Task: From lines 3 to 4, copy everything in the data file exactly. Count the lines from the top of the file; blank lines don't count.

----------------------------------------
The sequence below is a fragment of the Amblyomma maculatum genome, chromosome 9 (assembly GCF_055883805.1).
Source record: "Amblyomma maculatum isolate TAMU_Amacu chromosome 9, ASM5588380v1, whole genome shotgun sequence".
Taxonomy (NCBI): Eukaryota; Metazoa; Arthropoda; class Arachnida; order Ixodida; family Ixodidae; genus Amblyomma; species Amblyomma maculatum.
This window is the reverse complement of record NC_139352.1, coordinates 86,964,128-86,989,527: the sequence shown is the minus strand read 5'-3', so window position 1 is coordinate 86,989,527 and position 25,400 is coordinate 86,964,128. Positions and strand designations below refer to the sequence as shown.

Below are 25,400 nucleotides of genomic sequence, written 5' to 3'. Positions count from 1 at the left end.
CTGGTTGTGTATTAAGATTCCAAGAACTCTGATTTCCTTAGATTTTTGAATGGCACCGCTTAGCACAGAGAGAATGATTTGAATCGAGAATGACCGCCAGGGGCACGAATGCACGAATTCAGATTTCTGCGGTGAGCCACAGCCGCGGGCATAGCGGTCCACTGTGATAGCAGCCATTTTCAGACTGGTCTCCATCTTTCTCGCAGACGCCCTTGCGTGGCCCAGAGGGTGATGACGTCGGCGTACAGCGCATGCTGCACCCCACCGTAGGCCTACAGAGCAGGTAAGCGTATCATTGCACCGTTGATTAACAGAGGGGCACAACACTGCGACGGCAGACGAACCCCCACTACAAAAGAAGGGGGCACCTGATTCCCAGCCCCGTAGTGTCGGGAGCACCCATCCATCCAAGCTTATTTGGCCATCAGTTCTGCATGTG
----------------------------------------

Taxonomy (NCBI): Eukaryota; Metazoa; Arthropoda; class Arachnida; order Ixodida; family Ixodidae; genus Amblyomma; species Amblyomma maculatum.
This window is the reverse complement of record NC_139352.1, coordinates 86,964,128-86,989,527: the sequence shown is the minus strand read 5'-3', so window position 1 is coordinate 86,989,527 and position 25,400 is coordinate 86,964,128. Positions and strand designations below refer to the sequence as shown.